FROM a consideration of the Australian cosmogonic myths alone, the inference was drawn that the central and northern portions of the continent exhibited a type of mythology which was unlike the southern and eastern; and this conclusion is, on the whole, strengthened by the evidence derived from the animal and miscellaneous tales. The former class of explanatory myths appears to be much more fully evolved in the southern and eastern portions of the continent than in the central and northern; where, on the other hand, we find a high development of the peculiar type of tales which recount both the origin of the totemic ancestors by coming up out of the ground, and their wanderings and activities as instructors in ceremonial and social usages. In the central area the great bulk of all the mythology so far published is concerned with the doings of these totem ancestors, and there is a relative absence of tales relating to heroes or mythological personages which are not directly associated with limited groups of people, but are the common property of the whole tribe. Totem clans and ceremonies form an integral part of the organization and life of the southern and eastern tribes just as they do in the central area, but they do not so completely dominate the mythology. In the distribution of particular tales or incidents, in like manner, there are certain ones which belong to one or other of the two main areas, but relatively few which are common to both. Thus the distinction between the central and northern areas on the one hand,, and the southern and eastern on the other, which has been recognized on linguistic grounds, apparently finds a fair parallel in the mythology.
When we come to compare the Australian myths with those of the other portions of the Pacific area, one or two points seem to stand out clearly. Resemblances to Melanesia, both in general type and in specific details, are most marked in the southern and eastern portions of the continent. Only here, apparently, do we meet with such themes as the swan-maiden or the arrow-chain; and it is here that the animal stories are most abundant, and that we find cosmogonic tales referring to the creation both of the world and of man. The closest affiliation of Australian mythology with that of Melanesia seems to be with the Melanesian rather than with what has been tentatively called the Papuan. There seems, however, to be little trace of the wide-spread Melanesian dualistic ideas as revealed in the tales of the wise and foolish brothers; although possible suggestions of this may be found in some of the Queensland myths or in the New South Wales stories of the two Brams. The mythology of the central and northern portions of Australia, on the other hand, stands more or less alone; and so far as its peculiar tales of totem ancestors are concerned, it seems to be unique. In its lack of cosmogonic tales and in its numerous myths which are restricted to relatively small local groups or classes in the community it shows many resemblances to the Papuan type as this has been defined in Melanesia, although the similarity is not very striking. The task of unravelling the relationships of Australian mythology is made much more difficult by the complete lack of all knowledge of Tasmanian beliefs and of those of the western and southwestern portions of the Australian continent. If, as seems probable, the Tasmanians represented in their isolation the oldest stratum of the Australian population, it was from them, and from them alone, that a knowledge of really aboriginal mythology could have been obtained. Cultural, linguistic, and physical evidence clearly shows that the present inhabitants of the continent are a mixture of this earliest stratum with at least two groups of invaders. The linguistic data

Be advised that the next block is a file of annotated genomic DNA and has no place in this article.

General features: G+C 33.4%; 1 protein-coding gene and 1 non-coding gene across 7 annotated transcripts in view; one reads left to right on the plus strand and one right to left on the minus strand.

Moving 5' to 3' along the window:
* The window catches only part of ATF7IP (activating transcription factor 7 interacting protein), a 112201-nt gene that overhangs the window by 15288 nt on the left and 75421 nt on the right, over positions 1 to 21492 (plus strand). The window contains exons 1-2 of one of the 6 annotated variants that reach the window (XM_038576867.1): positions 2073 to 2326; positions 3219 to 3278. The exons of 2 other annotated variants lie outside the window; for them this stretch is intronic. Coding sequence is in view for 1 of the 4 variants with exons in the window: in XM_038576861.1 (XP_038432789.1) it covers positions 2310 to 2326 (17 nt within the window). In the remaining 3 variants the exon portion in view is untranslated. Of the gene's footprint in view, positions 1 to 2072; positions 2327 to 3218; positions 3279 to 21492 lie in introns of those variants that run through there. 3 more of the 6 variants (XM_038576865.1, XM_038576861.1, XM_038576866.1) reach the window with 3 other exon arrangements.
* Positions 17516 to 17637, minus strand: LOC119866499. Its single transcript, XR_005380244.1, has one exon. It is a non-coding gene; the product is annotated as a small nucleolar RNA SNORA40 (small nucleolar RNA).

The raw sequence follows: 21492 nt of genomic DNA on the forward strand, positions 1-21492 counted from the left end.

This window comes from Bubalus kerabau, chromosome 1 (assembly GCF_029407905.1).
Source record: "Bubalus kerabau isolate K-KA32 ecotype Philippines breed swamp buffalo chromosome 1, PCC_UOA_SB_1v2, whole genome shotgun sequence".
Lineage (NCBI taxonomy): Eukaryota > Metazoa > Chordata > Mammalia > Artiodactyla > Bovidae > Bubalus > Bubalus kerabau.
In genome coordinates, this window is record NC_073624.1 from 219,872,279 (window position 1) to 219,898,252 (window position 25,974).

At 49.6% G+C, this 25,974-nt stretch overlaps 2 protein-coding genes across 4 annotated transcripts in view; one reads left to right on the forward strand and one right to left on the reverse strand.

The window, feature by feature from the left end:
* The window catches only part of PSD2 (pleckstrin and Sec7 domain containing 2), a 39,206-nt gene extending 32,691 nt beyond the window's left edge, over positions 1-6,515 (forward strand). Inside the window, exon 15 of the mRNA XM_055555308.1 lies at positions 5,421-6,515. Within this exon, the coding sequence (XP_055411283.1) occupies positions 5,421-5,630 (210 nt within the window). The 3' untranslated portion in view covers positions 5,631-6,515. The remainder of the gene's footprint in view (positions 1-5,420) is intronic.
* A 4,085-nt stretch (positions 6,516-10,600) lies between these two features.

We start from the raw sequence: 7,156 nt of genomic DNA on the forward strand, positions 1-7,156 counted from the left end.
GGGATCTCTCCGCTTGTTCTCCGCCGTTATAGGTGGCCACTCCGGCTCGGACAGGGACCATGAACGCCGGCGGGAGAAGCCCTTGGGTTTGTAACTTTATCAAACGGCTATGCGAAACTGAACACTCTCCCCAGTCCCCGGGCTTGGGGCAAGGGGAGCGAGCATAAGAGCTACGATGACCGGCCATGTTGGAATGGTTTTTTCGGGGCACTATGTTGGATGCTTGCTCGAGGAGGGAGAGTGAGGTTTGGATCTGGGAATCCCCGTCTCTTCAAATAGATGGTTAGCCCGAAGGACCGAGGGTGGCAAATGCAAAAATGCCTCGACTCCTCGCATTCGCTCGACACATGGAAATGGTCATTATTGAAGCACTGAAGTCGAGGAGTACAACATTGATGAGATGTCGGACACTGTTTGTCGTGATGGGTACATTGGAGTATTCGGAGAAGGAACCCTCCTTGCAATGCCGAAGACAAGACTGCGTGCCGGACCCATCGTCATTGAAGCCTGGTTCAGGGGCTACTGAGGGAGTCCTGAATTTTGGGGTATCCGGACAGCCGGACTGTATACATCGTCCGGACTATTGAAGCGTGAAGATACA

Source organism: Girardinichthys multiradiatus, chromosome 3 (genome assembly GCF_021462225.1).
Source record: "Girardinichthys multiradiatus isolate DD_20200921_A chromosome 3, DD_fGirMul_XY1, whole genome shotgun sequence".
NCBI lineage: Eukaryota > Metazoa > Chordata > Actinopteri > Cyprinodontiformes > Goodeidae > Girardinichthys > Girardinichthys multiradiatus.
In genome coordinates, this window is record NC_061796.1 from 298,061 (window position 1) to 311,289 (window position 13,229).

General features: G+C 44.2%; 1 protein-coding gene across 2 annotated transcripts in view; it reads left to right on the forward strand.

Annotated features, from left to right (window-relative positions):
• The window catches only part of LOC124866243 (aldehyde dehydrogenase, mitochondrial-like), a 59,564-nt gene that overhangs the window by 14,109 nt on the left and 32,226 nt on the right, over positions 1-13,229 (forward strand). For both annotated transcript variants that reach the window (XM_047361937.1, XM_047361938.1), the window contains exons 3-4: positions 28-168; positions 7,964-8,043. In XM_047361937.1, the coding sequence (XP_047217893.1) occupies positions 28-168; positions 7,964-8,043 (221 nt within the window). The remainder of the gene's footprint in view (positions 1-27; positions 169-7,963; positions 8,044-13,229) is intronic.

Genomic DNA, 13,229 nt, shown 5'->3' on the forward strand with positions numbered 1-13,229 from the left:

have been taken to indicate that the central and northern tribes is the later of these groups and represents a Papuan wave from New Guinea; but on the basis of mythology it would seem that an alternative hypothesis is rather more in accord with the facts, and that the central and northern tribes represented the earlier (and presumably Papuan) group, driven back into the less favourable portion of the continent by a wave of Melanesian peoples spreading from the north-east, thus repeating a process which had already taken place in Melanesia itself. It is very difficult, however, to harmonize this view with the evidence derived from other sources, and we cannot hope for a solution until such time as we possess adequate information in regard to the mythology, culture, and physical characteristics of the Papuan tribes of Melanesia.